[Footnote 40: Gibbon, in speaking of public schools, says—"The mimic scene of a rebellion has displayed, in their true colours, the ministers and patriots of the rising generation." Such prognostics, however, are not always to be relied on;—the mild, peaceful Addison was, when at school, the successful leader of a barring-out.]

[Footnote 41: This anecdote, which I have given on the testimony of one of Lord Byron's schoolfellows, Doctor Butler himself assures me has but very little foundation in fact.—(Second Edition.)]

[Footnote 42: "It is deplorable to consider the loss which children make of their time at most schools, employing, or rather casting away, six or seven years in the learning of words only, and that very imperfectly."—Cowley, Essays.

"Would not a Chinese, who took notice of our way of breeding, be apt to imagine that all our young gentlemen were designed to be teachers and professors of the dead languages of foreign countries, and not to be men of business in their own?"—Locke on Education.]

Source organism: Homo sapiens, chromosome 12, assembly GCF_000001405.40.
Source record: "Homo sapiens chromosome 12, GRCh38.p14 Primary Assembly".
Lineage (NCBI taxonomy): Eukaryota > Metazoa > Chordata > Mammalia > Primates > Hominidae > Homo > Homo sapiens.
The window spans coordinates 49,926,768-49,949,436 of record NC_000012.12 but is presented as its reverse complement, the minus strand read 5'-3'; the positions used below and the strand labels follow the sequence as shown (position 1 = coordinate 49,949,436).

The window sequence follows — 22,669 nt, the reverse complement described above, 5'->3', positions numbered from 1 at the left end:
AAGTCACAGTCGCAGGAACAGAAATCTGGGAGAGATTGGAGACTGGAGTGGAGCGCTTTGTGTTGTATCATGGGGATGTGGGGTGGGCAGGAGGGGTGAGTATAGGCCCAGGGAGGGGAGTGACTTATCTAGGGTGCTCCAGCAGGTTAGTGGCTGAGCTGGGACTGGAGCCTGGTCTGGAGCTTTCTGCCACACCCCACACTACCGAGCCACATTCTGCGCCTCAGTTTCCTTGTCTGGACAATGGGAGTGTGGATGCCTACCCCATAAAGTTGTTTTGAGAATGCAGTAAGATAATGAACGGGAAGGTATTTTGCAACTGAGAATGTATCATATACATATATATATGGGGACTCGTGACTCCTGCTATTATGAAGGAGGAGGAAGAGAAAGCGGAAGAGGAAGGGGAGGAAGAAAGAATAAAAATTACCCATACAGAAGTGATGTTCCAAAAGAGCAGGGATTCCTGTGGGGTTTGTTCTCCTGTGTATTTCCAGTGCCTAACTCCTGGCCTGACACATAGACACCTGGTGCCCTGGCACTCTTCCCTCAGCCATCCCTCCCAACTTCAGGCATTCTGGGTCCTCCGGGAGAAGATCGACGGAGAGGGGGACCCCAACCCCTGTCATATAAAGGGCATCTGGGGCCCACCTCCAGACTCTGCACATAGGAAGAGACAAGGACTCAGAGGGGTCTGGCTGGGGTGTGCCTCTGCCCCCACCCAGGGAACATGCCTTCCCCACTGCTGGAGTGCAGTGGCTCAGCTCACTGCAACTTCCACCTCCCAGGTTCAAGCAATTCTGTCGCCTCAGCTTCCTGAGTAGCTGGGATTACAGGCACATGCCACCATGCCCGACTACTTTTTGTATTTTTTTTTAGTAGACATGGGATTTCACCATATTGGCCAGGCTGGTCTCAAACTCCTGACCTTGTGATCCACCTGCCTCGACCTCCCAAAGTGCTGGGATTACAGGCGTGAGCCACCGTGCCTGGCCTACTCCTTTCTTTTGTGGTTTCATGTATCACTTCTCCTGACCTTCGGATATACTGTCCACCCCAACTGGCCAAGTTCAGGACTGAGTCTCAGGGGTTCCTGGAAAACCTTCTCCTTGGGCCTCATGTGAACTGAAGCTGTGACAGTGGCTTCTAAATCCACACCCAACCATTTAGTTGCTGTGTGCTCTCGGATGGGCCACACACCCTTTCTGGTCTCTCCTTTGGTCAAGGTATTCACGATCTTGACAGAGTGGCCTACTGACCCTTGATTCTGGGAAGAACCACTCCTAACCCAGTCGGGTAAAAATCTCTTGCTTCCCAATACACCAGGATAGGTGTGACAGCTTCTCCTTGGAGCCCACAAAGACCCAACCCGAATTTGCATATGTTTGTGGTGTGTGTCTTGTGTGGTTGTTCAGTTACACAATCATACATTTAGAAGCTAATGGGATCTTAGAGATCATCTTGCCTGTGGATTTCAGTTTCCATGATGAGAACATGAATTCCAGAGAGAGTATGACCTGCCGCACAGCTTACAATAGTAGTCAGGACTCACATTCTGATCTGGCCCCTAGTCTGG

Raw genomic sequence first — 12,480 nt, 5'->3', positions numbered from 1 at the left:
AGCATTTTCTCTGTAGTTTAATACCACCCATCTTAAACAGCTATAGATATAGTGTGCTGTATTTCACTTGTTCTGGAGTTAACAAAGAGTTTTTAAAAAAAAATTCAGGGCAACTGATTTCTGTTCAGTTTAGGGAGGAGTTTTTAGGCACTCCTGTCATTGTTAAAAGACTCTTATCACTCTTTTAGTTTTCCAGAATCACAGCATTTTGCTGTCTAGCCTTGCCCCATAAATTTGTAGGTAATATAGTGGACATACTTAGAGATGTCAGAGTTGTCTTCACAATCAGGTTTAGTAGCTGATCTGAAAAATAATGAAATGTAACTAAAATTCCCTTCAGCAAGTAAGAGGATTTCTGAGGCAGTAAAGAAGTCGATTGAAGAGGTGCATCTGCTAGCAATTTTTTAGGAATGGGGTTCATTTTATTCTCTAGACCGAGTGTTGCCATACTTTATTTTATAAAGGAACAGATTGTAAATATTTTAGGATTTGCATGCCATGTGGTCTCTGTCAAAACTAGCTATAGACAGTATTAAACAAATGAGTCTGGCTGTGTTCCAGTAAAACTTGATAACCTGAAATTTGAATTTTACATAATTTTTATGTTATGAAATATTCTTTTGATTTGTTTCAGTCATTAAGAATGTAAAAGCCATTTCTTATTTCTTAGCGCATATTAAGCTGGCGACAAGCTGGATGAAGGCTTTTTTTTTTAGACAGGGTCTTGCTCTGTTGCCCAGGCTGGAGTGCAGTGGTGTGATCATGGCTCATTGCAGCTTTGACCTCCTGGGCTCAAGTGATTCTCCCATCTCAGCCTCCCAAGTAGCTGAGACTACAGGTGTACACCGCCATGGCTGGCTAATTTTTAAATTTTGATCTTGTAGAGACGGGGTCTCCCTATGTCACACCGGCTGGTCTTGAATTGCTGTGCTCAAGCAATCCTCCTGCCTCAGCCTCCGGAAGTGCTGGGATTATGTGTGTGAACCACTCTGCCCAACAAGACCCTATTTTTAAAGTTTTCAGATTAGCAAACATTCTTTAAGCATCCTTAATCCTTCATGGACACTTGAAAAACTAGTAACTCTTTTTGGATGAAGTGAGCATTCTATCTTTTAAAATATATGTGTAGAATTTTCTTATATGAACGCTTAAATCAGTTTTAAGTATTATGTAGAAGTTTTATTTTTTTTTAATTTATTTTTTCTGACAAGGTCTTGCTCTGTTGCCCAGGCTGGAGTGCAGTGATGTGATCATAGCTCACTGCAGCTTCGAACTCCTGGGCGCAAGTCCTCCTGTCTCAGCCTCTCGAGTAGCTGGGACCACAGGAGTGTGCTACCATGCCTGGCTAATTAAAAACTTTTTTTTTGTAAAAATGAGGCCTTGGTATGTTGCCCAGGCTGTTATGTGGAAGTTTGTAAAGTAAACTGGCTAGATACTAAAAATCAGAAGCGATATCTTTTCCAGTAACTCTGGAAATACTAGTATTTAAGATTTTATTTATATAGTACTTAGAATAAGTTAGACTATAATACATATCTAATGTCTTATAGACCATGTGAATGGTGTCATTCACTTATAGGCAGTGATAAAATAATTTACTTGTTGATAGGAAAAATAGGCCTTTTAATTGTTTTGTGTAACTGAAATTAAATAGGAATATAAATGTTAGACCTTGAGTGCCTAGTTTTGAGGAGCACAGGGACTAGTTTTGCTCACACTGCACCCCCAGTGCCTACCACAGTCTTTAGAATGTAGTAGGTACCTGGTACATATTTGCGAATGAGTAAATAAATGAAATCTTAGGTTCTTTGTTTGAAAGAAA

[Footnote 43: "A finished scholar may emerge from the head of Westminster or Eton in total ignorance of the business and conversation of English gentlemen in the latter end of the eighteenth century."—Gibbon.]

[Footnote 44: "Byron, Harrow on the Hill, Middlesex, Alumnus Scholae; Lyonensis primus in anno Domini 1801, Ellison Duce."

"Monitors, 1801.—Ellison, Royston, Hunxman, Rashleigh, Rokeby, Leigh."]

[Footnote 45: "Drury's Pupils, 1804.—Byron, Drury, Sinclair, Hoare, Bolder, Annesley, Calvert, Strong, Acland, Gordon, Drummond."]